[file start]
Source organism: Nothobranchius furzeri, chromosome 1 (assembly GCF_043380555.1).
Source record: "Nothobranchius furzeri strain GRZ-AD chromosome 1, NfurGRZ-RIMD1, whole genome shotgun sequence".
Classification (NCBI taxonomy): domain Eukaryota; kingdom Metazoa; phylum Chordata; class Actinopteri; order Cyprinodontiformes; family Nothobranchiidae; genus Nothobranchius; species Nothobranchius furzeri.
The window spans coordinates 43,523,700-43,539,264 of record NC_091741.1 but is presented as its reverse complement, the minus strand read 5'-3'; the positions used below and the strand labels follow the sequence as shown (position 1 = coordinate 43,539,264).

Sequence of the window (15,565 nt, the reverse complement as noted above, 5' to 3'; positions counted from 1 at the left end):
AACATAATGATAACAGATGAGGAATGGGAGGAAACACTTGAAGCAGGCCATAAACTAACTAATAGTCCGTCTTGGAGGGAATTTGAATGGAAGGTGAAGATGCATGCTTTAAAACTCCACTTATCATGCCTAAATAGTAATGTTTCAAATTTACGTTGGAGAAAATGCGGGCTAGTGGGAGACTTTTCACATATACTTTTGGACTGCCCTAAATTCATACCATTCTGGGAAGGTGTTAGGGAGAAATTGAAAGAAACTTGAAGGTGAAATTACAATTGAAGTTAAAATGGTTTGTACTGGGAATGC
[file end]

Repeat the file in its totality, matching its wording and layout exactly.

Source organism: Nothobranchius furzeri, chromosome 1 (assembly GCF_043380555.1).
Source record: "Nothobranchius furzeri strain GRZ-AD chromosome 1, NfurGRZ-RIMD1, whole genome shotgun sequence".
Classification (NCBI taxonomy): domain Eukaryota; kingdom Metazoa; phylum Chordata; class Actinopteri; order Cyprinodontiformes; family Nothobranchiidae; genus Nothobranchius; species Nothobranchius furzeri.
The window spans coordinates 43,523,700-43,539,264 of record NC_091741.1 but is presented as its reverse complement, the minus strand read 5'-3'; the positions used below and the strand labels follow the sequence as shown (position 1 = coordinate 43,539,264).

Sequence of the window (15,565 nt, the reverse complement as noted above, 5' to 3'; positions counted from 1 at the left end):
AACATAATGATAACAGATGAGGAATGGGAGGAAACACTTGAAGCAGGCCATAAACTAACTAATAGTCCGTCTTGGAGGGAATTTGAATGGAAGGTGAAGATGCATGCTTTAAAACTCCACTTATCATGCCTAAATAGTAATGTTTCAAATTTACGTTGGAGAAAATGCGGGCTAGTGGGAGACTTTTCACATATACTTTTGGACTGCCCTAAATTCATACCATTCTGGGAAGGTGTTAGGGAGAAATTGAAAGAAACTTGAAGGTGAAATTACAATTGAAGTTAAAATGGTTTGTACTGGGAATGC